Caroline Z. Marcos

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Caroline Z. Marcos
Mixed Media | Encaustic

I am in love with color and form. I use them to create work that is about introspection. Meditation is in the process and the product encourages the viewer to be in the present moment. I explore narratives through symbols and archetypes, like nature, birds, flowers, mandalas, and the female figure. The stories allude to a memory or a dream, the past and present emotions.

Often times I incorporate text as a pictorial/formal element that sometimes clarifies or convolutes the narrative. Text is both a visual element and an information tool. Abstracted color and natural forms are overlaid with text, collage material and encaustic wax painting.

Encaustic painting, also known as hot wax painting, involves the use of heated beeswax to which colored pigments and damar resin are added. The word Encaustic, from ancient Greece, means "to burn" or "to heat". Each painted layer is fused to the previous layer in order to create a solid piece that becomes the encaustic painting. I utilize encaustic in my mixed media pieces, both for it's translucent affects and for it's adhesive and archival qualities.

This approach to working in mixed media lends itself to creating a visceral world made with multiple layers, an approach that imbues the work with meaning. This layering process acts as a metaphor for the layering of the soul, the depth of the unconscious which is the well from which my imagery is extracted.

When I'm not working in Mixed Media; my other preferred Media is Watercolor. The unpredictability of the watercolor works well with the minds free associations. My watercolor abstractions are like ocean waves dark with psychological depth and ephemeral like the existence of a wave. I long to capture that quiet beauty found in nature, and amplify the spiritual connection it so reflects.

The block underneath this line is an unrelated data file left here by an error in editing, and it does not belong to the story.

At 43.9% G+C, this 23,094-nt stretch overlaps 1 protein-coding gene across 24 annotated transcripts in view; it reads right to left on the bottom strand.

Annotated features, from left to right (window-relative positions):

As an Orthodox Christian born in Egypt, and as an American, two main figures influence my work; that of the American artist Georgia O’Keefe and the Egyptian father of monasticism, St. Anthony the Great. I especially admire the quiet solitude which both of these figures spent their lives trying to capture. I believe Georgia O'Keefe couldn't have brought the world's attention to seemingly insignificant natural imagery, giving presence to bones, flowers and clouds, without her quiet solitude in the New Mexico desert. This quiet solitude can take one to a desert within, much like the desert of Egypt, where the first monastic, St. Anthony the Great set foot to venture the same internal terrain. There he discovered light and dark, deceptions and truth and struggled to hold onto the light and truth. The inner desert is full of rich unconscious imagery that I’m excited to elucidate everyday. One can easily recognize how this quest is lifelong.

An artist's words are always to be taken cautiously. The finished work is often a stranger to, and sometimes very much at odds with what the artist felt or wished to express when he began. …. The artist who discusses the so-called meaning of his work is usually describing a literary side-issue. The core of his original impulse is to be found, if at all, in the work itself. – Louise Bourgeois

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